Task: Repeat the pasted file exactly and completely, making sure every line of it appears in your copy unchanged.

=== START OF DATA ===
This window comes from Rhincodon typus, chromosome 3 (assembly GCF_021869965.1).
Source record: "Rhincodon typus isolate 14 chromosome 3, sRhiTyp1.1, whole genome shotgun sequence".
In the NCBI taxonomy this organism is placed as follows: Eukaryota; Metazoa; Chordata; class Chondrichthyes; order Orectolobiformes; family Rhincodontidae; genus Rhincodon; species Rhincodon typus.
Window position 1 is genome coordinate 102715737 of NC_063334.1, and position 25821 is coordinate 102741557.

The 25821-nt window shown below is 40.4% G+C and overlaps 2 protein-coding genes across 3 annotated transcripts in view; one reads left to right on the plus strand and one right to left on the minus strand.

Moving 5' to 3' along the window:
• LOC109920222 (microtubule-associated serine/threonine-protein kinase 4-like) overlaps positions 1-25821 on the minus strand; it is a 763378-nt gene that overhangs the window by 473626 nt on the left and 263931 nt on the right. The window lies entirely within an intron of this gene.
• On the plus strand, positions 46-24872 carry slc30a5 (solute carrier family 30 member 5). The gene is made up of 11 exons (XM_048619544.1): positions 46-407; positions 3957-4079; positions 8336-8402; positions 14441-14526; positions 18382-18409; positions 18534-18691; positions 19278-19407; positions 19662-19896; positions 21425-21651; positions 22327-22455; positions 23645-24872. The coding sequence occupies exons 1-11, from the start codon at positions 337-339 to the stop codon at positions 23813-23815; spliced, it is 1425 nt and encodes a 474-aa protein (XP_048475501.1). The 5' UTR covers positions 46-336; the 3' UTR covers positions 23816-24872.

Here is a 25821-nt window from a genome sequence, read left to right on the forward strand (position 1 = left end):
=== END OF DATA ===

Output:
This window comes from Rhincodon typus, chromosome 3 (assembly GCF_021869965.1).
Source record: "Rhincodon typus isolate 14 chromosome 3, sRhiTyp1.1, whole genome shotgun sequence".
In the NCBI taxonomy this organism is placed as follows: Eukaryota; Metazoa; Chordata; class Chondrichthyes; order Orectolobiformes; family Rhincodontidae; genus Rhincodon; species Rhincodon typus.
Window position 1 is genome coordinate 102715737 of NC_063334.1, and position 25821 is coordinate 102741557.

The 25821-nt window shown below is 40.4% G+C and overlaps 2 protein-coding genes across 3 annotated transcripts in view; one reads left to right on the plus strand and one right to left on the minus strand.

Moving 5' to 3' along the window:
• LOC109920222 (microtubule-associated serine/threonine-protein kinase 4-like) overlaps positions 1-25821 on the minus strand; it is a 763378-nt gene that overhangs the window by 473626 nt on the left and 263931 nt on the right. The window lies entirely within an intron of this gene.
• On the plus strand, positions 46-24872 carry slc30a5 (solute carrier family 30 member 5). The gene is made up of 11 exons (XM_048619544.1): positions 46-407; positions 3957-4079; positions 8336-8402; positions 14441-14526; positions 18382-18409; positions 18534-18691; positions 19278-19407; positions 19662-19896; positions 21425-21651; positions 22327-22455; positions 23645-24872. The coding sequence occupies exons 1-11, from the start codon at positions 337-339 to the stop codon at positions 23813-23815; spliced, it is 1425 nt and encodes a 474-aa protein (XP_048475501.1). The 5' UTR covers positions 46-336; the 3' UTR covers positions 23816-24872.

Here is a 25821-nt window from a genome sequence, read left to right on the forward strand (position 1 = left end):